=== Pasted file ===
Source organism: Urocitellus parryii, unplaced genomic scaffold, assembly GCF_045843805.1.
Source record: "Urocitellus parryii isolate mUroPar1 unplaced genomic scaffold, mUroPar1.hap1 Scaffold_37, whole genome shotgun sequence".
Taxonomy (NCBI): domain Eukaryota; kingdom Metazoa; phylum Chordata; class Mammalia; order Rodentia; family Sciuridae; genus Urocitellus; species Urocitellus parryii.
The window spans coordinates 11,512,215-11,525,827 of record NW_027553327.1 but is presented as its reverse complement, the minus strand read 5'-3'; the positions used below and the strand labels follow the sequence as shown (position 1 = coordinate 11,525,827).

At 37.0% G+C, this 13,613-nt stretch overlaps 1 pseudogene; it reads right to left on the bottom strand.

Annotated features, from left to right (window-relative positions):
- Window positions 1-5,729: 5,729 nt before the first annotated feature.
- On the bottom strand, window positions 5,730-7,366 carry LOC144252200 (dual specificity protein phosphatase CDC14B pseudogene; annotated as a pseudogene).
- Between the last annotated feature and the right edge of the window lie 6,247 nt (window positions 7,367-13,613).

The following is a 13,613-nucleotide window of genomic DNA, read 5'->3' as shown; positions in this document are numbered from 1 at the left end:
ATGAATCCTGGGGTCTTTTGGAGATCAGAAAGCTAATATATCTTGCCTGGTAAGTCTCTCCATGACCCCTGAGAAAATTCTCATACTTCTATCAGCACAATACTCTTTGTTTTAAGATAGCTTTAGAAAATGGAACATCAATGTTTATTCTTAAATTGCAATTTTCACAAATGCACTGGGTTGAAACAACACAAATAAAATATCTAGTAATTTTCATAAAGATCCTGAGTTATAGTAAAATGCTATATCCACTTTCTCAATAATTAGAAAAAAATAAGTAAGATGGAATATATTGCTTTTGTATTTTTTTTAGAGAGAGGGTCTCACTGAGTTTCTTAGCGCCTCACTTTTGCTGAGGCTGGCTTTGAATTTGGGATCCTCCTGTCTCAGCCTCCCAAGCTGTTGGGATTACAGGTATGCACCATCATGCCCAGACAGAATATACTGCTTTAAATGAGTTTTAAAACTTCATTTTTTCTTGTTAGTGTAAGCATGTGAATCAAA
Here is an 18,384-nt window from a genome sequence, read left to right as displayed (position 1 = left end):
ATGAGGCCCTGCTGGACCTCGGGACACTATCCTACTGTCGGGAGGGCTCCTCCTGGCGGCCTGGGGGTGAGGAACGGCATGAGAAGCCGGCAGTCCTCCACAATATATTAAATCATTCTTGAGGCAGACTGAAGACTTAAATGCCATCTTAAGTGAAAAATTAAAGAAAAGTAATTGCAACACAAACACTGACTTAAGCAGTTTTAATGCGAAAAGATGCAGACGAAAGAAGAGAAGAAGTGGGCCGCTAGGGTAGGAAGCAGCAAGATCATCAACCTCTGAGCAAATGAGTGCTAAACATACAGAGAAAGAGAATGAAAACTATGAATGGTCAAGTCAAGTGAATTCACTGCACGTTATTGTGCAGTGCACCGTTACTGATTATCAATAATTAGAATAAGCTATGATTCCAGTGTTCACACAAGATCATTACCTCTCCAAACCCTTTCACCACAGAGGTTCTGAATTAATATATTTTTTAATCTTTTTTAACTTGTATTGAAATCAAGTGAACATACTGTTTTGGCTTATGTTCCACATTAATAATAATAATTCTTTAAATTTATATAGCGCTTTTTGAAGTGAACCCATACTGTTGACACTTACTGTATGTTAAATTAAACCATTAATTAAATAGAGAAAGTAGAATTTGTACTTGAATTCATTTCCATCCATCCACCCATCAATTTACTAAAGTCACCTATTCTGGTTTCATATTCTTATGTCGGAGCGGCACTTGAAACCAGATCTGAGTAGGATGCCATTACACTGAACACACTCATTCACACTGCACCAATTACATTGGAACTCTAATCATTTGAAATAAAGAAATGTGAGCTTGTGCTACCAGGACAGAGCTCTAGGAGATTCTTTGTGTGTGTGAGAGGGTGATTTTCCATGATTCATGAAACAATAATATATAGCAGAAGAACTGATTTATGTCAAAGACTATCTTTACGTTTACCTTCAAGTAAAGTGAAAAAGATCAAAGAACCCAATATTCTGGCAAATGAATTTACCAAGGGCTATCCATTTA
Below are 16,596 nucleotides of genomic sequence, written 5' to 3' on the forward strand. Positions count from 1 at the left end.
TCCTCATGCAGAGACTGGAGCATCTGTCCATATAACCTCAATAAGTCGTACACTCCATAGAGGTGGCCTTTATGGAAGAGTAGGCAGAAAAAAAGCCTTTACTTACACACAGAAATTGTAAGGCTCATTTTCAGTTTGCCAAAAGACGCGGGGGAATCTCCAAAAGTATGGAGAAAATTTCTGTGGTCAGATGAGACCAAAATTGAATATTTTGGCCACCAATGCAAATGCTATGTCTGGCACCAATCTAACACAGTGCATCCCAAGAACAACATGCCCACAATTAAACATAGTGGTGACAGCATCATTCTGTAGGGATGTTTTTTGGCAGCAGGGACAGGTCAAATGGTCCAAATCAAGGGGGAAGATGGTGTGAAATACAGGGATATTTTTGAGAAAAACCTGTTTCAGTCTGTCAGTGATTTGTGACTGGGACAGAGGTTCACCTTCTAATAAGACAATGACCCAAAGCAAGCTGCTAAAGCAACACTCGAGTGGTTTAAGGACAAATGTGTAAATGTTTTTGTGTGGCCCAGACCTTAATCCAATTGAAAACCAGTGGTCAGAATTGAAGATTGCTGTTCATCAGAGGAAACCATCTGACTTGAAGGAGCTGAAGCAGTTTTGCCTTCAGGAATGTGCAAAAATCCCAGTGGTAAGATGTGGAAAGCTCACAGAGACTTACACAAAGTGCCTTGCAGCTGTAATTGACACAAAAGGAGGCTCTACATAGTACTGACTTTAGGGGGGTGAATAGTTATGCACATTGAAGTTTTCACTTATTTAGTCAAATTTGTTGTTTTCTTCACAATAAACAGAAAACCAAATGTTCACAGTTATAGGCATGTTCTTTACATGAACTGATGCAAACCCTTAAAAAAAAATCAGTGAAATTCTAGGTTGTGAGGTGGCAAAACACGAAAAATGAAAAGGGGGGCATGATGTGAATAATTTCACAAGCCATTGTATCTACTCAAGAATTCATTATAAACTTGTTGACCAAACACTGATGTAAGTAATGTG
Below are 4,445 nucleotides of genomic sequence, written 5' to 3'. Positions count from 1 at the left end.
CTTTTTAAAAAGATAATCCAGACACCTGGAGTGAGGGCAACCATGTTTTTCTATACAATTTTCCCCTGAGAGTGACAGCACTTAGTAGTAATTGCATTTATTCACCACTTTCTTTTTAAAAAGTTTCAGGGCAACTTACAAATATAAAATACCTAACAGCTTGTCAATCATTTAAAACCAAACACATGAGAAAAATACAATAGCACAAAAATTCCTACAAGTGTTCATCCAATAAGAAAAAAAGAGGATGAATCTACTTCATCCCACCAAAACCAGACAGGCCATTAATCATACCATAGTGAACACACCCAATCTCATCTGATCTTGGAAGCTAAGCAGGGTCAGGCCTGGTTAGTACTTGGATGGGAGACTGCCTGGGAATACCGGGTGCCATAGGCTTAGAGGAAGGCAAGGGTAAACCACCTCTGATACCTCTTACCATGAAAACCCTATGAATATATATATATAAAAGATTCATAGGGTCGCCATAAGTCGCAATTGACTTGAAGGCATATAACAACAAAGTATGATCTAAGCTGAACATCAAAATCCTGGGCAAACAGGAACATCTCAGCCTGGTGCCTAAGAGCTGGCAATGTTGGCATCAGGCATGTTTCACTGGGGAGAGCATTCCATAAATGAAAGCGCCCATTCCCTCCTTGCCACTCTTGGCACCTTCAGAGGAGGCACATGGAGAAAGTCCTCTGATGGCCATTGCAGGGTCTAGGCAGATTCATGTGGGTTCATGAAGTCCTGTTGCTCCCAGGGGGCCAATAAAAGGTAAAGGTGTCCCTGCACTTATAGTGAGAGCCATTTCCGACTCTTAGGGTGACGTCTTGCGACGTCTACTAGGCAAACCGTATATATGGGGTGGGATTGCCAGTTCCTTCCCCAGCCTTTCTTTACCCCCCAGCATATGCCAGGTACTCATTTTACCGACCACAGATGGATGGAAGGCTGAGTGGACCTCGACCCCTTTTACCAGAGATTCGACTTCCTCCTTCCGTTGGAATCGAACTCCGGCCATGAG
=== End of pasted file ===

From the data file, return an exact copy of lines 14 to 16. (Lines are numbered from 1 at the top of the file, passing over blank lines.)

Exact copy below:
Below are 16,596 nucleotides of genomic sequence, written 5' to 3' on the forward strand. Positions count from 1 at the left end.
TCCTCATGCAGAGACTGGAGCATCTGTCCATATAACCTCAATAAGTCGTACACTCCATAGAGGTGGCCTTTATGGAAGAGTAGGCAGAAAAAAAGCCTTTACTTACACACAGAAATTGTAAGGCTCATTTTCAGTTTGCCAAAAGACGCGGGGGAATCTCCAAAAGTATGGAGAAAATTTCTGTGGTCAGATGAGACCAAAATTGAATATTTTGGCCACCAATGCAAATGCTATGTCTGGCACCAATCTAACACAGTGCATCCCAAGAACAACATGCCCACAATTAAACATAGTGGTGACAGCATCATTCTGTAGGGATGTTTTTTGGCAGCAGGGACAGGTCAAATGGTCCAAATCAAGGGGGAAGATGGTGTGAAATACAGGGATATTTTTGAGAAAAACCTGTTTCAGTCTGTCAGTGATTTGTGACTGGGACAGAGGTTCACCTTCTAATAAGACAATGACCCAAAGCAAGCTGCTAAAGCAACACTCGAGTGGTTTAAGGACAAATGTGTAAATGTTTTTGTGTGGCCCAGACCTTAATCCAATTGAAAACCAGTGGTCAGAATTGAAGATTGCTGTTCATCAGAGGAAACCATCTGACTTGAAGGAGCTGAAGCAGTTTTGCCTTCAGGAATGTGCAAAAATCCCAGTGGTAAGATGTGGAAAGCTCACAGAGACTTACACAAAGTGCCTTGCAGCTGTAATTGACACAAAAGGAGGCTCTACATAGTACTGACTTTAGGGGGGTGAATAGTTATGCACATTGAAGTTTTCACTTATTTAGTCAAATTTGTTGTTTTCTTCACAATAAACAGAAAACCAAATGTTCACAGTTATAGGCATGTTCTTTACATGAACTGATGCAAACCCTTAAAAAAAAATCAGTGAAATTCTAGGTTGTGAGGTGGCAAAACACGAAAAATGAAAAGGGGGGCATGATGTGAATAATTTCACAAGCCATTGTATCTACTCAAGAATTCATTATAAACTTGTTGACCAAACACTGATGTAAGTAATGTG
Below are 4,445 nucleotides of genomic sequence, written 5' to 3'. Positions count from 1 at the left end.